How to Get Unlisted

By Carrie Burns
Contacting the phone company directly is the best way to get your phone number unlisted.

mobile phone image by Vladimirs Koskins from Fotolia.com

Between cell phones, e-mail and the proliferation of social networking websites, it seems almost impossible to make yourself unreachable. Whether you just want your home phone to stop ringing for a little peace and quiet or if you have concerns about your family's privacy and safety, you can get your phone number removed from public listings. If you have a home phone and want to make it unavailable to the public, you will have to go through multiple avenues to get yourself completely unlisted.

Call your local phone provider and ask to be unlisted and unpublished. The company that publishes the phone book for your area will remove you from the next publication of that book. Look for a customer service phone number on your most recent billing statement or in the phone book itself.

Search for your name in online white pages. There are multiple online phonebooks, and since each one is owned by a different company, you will need to contact each company individually to have your name removed from their database. Visit the website of each company that shows a search result with your name and phone number.

Click on your search result for each listing. Many of the online white pages ask you to click the listing for “more information” or “detail view.”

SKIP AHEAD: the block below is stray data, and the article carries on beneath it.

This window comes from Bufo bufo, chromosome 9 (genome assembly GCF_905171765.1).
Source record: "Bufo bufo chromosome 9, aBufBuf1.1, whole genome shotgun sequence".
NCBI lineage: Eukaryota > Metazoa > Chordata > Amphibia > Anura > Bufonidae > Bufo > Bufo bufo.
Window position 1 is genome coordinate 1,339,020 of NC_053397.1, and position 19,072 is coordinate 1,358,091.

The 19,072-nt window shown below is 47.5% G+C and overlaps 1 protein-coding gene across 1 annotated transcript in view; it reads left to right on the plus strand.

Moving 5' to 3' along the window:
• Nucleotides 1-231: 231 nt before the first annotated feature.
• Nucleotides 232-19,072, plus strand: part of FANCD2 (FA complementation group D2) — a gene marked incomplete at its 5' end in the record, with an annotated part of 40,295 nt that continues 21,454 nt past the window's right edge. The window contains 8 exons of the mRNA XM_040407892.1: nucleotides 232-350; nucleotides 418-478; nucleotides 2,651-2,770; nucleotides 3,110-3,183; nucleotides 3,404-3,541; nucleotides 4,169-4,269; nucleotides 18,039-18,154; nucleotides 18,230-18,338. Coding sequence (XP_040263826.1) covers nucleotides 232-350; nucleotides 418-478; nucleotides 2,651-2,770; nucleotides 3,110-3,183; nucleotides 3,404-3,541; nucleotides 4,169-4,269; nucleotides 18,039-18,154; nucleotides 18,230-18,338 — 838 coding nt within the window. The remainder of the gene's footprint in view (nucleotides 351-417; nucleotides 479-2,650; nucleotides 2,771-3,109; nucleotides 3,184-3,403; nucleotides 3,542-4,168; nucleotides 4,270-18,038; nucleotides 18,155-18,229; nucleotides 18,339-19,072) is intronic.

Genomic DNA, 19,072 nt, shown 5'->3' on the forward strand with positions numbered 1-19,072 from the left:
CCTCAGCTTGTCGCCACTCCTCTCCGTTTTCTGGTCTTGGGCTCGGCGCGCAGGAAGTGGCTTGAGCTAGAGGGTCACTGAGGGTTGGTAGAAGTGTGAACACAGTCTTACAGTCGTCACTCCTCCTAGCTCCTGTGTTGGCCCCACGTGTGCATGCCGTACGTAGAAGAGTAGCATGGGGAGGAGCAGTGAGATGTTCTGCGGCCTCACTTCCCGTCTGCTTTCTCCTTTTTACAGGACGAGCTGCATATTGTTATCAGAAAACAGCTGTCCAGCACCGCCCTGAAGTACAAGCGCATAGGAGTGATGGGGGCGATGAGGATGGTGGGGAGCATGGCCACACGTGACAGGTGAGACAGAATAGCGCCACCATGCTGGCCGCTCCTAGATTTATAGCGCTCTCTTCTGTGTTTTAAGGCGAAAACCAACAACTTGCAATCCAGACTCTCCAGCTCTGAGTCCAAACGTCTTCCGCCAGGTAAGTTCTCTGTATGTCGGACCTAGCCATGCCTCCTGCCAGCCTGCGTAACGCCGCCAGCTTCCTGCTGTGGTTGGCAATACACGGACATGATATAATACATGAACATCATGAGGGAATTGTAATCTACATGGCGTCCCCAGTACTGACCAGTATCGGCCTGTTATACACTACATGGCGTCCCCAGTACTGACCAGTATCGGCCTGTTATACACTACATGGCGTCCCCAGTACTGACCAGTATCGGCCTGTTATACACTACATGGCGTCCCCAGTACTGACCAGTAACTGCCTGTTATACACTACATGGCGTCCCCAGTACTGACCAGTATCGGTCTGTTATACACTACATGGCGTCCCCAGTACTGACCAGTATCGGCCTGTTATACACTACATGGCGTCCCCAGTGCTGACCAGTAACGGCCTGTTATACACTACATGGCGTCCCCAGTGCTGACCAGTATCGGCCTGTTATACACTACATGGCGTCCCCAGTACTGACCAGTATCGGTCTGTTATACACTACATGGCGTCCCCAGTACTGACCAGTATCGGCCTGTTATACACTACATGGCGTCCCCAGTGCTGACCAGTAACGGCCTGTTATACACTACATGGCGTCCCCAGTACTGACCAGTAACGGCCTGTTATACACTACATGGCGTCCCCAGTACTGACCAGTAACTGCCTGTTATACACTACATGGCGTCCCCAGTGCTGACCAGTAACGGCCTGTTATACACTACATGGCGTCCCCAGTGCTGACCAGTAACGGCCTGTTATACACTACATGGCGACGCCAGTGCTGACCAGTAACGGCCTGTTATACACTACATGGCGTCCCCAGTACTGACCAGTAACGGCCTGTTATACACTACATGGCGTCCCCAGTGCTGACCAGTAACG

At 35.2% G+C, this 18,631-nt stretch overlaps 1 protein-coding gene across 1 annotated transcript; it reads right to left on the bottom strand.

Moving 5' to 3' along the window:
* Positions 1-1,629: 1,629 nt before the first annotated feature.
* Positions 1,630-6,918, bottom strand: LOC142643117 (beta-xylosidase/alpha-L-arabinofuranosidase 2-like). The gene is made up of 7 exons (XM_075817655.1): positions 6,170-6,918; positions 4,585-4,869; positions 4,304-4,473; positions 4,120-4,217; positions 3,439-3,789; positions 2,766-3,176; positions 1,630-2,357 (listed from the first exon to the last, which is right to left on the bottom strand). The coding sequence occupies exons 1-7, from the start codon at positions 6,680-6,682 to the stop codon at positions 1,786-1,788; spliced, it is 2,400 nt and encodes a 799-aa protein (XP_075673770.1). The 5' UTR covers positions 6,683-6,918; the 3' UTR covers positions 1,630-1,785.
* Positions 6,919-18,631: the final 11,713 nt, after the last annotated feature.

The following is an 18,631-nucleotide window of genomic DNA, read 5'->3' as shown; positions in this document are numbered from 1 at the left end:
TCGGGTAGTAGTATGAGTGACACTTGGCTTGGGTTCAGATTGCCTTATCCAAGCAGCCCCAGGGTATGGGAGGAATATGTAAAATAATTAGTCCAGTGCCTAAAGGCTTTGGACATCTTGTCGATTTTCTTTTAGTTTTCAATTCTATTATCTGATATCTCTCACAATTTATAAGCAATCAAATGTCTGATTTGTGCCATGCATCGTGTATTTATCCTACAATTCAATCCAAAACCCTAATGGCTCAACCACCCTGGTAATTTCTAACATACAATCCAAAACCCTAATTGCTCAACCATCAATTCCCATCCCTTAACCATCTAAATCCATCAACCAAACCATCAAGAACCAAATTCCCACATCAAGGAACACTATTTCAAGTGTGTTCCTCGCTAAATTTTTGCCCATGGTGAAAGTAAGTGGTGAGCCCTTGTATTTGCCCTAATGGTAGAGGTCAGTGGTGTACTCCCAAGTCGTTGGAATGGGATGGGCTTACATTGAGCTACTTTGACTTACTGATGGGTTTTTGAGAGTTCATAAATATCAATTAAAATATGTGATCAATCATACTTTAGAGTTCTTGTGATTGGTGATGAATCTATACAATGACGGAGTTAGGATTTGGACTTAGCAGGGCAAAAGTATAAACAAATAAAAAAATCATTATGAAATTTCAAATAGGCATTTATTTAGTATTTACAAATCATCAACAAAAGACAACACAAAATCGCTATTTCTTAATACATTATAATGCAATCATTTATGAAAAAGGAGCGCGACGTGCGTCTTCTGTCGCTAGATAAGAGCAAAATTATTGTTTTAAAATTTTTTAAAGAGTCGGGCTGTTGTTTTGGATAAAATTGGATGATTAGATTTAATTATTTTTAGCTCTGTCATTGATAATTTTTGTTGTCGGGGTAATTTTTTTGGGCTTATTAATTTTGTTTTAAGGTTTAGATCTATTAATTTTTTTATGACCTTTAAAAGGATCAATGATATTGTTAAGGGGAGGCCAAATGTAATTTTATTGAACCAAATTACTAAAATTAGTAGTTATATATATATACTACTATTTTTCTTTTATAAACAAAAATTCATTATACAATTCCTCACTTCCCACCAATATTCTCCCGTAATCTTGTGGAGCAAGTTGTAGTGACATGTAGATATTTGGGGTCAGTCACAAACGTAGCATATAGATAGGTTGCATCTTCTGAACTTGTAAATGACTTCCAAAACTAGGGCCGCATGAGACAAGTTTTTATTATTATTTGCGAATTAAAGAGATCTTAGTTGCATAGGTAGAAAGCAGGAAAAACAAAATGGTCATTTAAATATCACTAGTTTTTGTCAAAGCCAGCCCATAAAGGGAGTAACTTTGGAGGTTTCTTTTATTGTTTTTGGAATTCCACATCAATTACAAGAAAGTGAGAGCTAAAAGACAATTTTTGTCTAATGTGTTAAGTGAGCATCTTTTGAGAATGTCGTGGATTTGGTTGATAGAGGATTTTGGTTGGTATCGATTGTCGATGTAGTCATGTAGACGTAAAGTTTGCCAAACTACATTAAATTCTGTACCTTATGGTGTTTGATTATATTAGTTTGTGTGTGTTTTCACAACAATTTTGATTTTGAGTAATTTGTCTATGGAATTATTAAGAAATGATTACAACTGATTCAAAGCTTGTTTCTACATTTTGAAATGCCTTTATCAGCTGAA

Look for a link to remove your listing. Some of the online phonebooks will have a link underneath your listing that says “Is this you? Remove your listing.” Click on that text to remove your information from future searches with that company. Repeat for each company with a listing for you.

Click on the “Help” or “Contact Us” section of any website that doesn’t offer an obvious solution to removing your name from the site. There is usually a simple form you must fill out to request that your information be removed from their service.

Look in the next published edition of the white pages that arrives on your doorstep after your removal request to ensure your name has been removed.

Look yourself up in online white page sites four to six weeks after your requests for removal. If your name is still showing up, send the company an e-mail directly or locate a customer service phone number and complain. Ask that your request be escalated immediately as it was not processed appropriately when sent through the correct channels the first time. Request formal confirmation of your removal from their listings.

About the Author

Based in Austin, Texas, Carrie Burns has been writing professionally since 2004, primarily ghostwriting corporate white papers and reviewing local theater productions. She has also spent time devising new works with cutting-edge theater ensembles. Burns holds a Bachelor of Arts in theater from Loyola Marymount University in Los Angeles.

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